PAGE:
Unfortunately, children with disabilities are abused at higher rates than other children, because the abuser senses weakness, thinks nobody will believe the child who has problems, etc. A disabled child is also not always a reliable witness, depending on the disability.
    This is why there is abuse in the community, and it is hard to root it out - it happens behind closed doors, and can't always be proven. When there are allegations, we must act on them, but it seems to me that there is an impossibility here - when there is no physical evidence, no witness, no history by the abuser, nothing but a child's word, how can the abuser be jailed? If the law assumes innocence, how can someone prove the abuse happened? I suspect many abusers go free for this reason - they did it, but it can't be proven.
    What about school policies? Teacher background checks?
    (And please nobody come back with a stupid comment about how there is no profile. YES, there is a profile - and it is MALE. Again, this does not mean women don't abuse children - they do - but sex abuse, like porn addiction, like many other issues, is primarily practiced by males, not females.)

  16. At least Rabbi Horowitz and Elliot Pasik got it right in the Jewish Press op-ed a few months ago


    Let The System Work


    (Rabbi Horowitz's thoughts appear first, in regular font, and Mr. Pasik's follow in italics.)

    There is an important "take-away" lesson to be learned from the case of a frum storeowner in Queens who pleaded guilty in Criminal Court to molesting a young boy several years ago - namely, that the legal system works.

    My involvement began a few months ago, when a young man told me he'd been molested by the part-owner of a bakery in the Kew Gardens area. His story was credible and I introduced him and his parents to attorney Elliot Pasik. Together, we accompanied the victim and his parents to the police and the Queens DA's office.

    The system worked.

    The molester was arrested and retained counsel. Not long after, he admitted in open court to the crime of which he was accused. The Va'ad (Board of Rabbis) of Queens was magnificent, fully supporting the efforts of the victim and his parents - on many levels. They attended court when the molester pleaded guilty, and immediately acted thereafter to remove him from ownership and employment in the store.


  17. Lesher's quite unfair article misrepresents Rosenblum's article and then criticizes his new version of it.

    Rosenblum's column was nothing more than a defense of the Charedi community against an outrageous, biased, and unbased attack by the JP article. Rosenblum was never coming to hallow in detail the perfection of the system in Beit Shemesh, and he most likely believes it could be improved. He just didn't like seeing it get attacked so unfairly, and that is what he was talking about.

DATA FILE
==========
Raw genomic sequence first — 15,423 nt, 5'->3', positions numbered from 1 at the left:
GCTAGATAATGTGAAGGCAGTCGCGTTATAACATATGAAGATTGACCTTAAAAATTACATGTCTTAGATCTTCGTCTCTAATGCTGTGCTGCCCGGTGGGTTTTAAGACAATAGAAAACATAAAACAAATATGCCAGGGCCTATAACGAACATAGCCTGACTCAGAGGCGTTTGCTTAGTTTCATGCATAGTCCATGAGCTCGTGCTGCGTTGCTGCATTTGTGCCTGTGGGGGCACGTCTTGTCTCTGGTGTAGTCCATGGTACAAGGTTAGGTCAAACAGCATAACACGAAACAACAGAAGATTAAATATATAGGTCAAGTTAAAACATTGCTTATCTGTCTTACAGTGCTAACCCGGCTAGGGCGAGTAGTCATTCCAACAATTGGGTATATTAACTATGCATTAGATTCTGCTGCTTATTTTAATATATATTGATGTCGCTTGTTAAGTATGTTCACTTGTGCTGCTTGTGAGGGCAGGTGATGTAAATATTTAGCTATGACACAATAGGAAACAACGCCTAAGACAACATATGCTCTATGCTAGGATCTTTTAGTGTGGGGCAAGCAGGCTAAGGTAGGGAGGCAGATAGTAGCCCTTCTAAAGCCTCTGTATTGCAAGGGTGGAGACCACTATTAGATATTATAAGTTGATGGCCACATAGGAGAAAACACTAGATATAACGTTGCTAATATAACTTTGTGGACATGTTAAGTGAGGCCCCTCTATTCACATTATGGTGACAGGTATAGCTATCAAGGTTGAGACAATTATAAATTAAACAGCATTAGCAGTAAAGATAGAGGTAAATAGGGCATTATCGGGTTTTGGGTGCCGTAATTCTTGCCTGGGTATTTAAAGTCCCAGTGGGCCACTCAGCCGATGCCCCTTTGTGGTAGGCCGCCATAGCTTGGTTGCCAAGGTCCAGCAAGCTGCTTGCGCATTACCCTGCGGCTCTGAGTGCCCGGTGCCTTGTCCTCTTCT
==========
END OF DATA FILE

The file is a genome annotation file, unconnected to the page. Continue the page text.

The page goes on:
Lesher cherry-picks quotes that were intended only to push off the JP smears--like Rosenblum's statement that Rabbis don't like to publicize attacks--and then made them into punching bags.

    In fact it's indeed much better, if possible, to solve these problems without making everything public. That was what Rosenblum meant, and it is what he said. It was Lesher alone who twisted these words into implied support for Catholic church style cover-ups.

    I'm sure Lesher practices law just the same way...pity his innocent victims...

  18. David, since discovering your blog I have sung your praises. But now let me add on, Kol Hakavod, Jonathan Rosenblum has trashed you. May I be zocheh to follow in your footsteps.

    As someone who specializes in writing history by deleting facts (He acknowledges that) he should have known better.

    He has given me a great idea. Now I am going to read him more regularly to find out who the good guys are by seeing who he trashes.

    Keep up the good work and the good writing and hatzlach for all your tzedakah projects in Israel.

  19. I want to add my voice to those who say Yasher Koach. This is a D'Reisa Mitzvah of Lo'Saamod al Dam l'Reicha. Don't stand by the blood of your brother. It is imperative not to stand by. It is imperative to act from a Torah perspective. To assume that the Gedolim or other leaders have got this all down is to act like lemmings and fools.
    I would like to be on your e-mail or regular mailing list.

    My name is Joel Berman in Valley Village, Ca. My e-mail address is jberman@taxcc.com. Thank you and please keep it up.


  20. Can anyone please direct me how to obtain a copy of the book they are giving to parents at Avi Ezri to teach kids how to respond when someone act inappropriately to them? Does anyone know what the book is called? I think everyone should read it to their kids. My kids are also in cheder in RBS and I am ashamed at how little attention has been given here. I had to hear about it from a friend who has a friend in the school. I have at least three neighbors with boys in the school as well and no one really wants to talk about it. I want to talk about it because I want to be aware. I want to know what the signs are!!!

  21. Hi Fiberartchic

    The books are available in English and Hebrew from Ella Bar Gai.

    Cell: 050 7283188; Tel: 02-9908475

    If you would like to become involved in educating more people in RBS about child abuse, feel free to call me: 02 9997206.

    Best regards

  22. There is a school in LA that uses cameras EVERYWHERE! That should help.